Global warming affects penguins’ sex lives
Nobody likes to be rushed during sex, but climate change is forcing some penguin species to reschedule business time. Wednesday night is no longer the night for love! Now you do it on Monday OR YOU DIE OUT.
Heather Lynch of Stony Brook University studied breeding patterns of three species of Antarctic penguins: the Adélie, chinstrap, and gentoo. While the Adélie and chinstrap migrate to the Western Antarctic Peninsula to breed every year, the gentoos are year-round residents. Because the Antarctic is one of the world’s most rapidly warming regions, Lynch hypothesized that these environmental changes would affect penguins’ reproduction.
She was right: Warmer temperatures have resulted in dwindling Adélie and chinstrap populations. The gentoos, however, are able to adapt to increased temperatures better since they live in the Peninsula year-round. They’re doing it and doing it and doing it well — because they’ve been able to shift their breeding cycle earlier, their populations are actually growing.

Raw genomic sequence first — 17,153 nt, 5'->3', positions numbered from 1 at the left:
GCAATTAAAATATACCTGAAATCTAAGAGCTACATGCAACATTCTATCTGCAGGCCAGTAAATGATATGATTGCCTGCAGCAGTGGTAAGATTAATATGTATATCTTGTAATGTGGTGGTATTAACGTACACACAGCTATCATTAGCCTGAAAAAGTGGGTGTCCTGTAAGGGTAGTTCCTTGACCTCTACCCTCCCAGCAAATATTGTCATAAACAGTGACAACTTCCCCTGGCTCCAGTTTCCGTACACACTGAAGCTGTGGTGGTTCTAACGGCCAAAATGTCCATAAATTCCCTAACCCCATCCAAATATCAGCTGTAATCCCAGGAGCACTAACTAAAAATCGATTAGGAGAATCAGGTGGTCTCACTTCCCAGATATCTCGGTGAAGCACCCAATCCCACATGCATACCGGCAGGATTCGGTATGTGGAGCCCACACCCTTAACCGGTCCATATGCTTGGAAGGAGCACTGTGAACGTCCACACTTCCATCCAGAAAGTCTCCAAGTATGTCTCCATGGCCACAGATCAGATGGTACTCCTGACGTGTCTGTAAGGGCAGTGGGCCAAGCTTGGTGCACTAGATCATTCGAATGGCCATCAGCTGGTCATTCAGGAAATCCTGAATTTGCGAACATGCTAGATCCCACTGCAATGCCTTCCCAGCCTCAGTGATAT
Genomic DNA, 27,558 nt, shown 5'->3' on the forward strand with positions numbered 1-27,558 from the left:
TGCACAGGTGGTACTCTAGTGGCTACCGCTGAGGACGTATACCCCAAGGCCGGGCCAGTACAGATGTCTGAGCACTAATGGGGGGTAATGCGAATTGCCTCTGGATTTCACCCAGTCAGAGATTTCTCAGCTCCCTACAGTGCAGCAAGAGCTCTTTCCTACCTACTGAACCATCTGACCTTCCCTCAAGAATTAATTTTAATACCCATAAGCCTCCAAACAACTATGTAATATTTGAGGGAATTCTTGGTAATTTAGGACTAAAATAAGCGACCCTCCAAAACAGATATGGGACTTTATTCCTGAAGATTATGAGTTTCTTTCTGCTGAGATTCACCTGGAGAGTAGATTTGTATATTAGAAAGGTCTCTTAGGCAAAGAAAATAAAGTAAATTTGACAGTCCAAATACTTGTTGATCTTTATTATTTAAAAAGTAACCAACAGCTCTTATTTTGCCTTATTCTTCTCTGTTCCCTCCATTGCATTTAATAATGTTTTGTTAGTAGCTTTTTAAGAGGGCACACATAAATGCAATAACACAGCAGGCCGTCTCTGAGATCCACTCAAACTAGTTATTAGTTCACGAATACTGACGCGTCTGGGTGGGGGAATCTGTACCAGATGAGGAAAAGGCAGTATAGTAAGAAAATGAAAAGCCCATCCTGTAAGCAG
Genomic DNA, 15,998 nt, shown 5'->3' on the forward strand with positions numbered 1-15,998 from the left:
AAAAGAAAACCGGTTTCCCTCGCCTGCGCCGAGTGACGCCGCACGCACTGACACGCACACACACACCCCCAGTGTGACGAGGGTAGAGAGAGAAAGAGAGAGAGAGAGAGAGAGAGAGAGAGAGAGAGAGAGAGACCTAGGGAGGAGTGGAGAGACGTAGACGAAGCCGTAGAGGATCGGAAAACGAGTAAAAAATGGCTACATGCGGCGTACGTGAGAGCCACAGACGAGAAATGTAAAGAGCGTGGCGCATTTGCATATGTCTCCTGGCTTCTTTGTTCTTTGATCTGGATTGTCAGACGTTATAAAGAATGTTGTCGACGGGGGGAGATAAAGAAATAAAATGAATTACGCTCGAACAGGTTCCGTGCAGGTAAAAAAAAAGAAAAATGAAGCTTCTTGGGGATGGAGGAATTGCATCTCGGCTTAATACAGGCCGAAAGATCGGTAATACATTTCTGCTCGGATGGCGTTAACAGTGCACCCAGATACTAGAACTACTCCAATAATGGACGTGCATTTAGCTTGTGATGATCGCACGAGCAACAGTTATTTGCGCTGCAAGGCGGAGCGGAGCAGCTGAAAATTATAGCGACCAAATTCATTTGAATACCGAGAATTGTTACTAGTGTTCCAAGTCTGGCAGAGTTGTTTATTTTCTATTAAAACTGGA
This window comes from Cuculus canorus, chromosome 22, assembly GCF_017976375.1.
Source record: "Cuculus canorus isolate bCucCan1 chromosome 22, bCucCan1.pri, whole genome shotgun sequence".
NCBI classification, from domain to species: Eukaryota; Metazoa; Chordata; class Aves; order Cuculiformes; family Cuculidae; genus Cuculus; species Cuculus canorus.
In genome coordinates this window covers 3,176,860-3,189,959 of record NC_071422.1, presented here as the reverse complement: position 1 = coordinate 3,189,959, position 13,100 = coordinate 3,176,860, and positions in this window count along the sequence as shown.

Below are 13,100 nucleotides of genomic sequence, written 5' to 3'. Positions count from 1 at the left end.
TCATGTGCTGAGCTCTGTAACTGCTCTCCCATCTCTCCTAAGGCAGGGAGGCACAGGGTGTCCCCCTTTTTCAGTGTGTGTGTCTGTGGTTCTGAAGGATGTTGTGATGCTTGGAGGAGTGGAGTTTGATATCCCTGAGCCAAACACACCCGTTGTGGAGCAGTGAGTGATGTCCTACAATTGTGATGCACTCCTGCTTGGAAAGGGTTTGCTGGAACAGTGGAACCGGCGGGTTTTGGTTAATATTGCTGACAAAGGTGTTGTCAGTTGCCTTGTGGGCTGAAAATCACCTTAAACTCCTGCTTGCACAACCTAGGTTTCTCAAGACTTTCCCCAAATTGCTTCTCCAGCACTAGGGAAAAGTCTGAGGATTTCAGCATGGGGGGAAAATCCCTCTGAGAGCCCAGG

Warmer temperatures move up the breeding cycle, causing the penguins to lay their eggs earlier. The resident gentoo population is able to adapt more quickly and advance their “clutch initiation” by almost twice as much as the other species. Lynch believes this may allow them to better compete for the best nesting space. The Adélie and chinstrap are unaware of the local conditions until they arrive to breed and have not been able to advance their breeding cycles as rapidly.
In addition, the gentoo prefer areas with less sea ice, and have been able to migrate further south into the Antarctic as the sea ice shrinks. The chinstrap and Adélie species rely more heavily on the abundance of Antarctic krill, which require sea ice for their lifecycle.
“Sorry, baby, it’s not you. I just can’t get into it without the ice and the krill.”
It’s like scientists have been saying all along: As the world warms, there will be winners and there will be losers (with decidedly more losers). In the case of penguins, some populations will change how they screw, while others will just get screwed.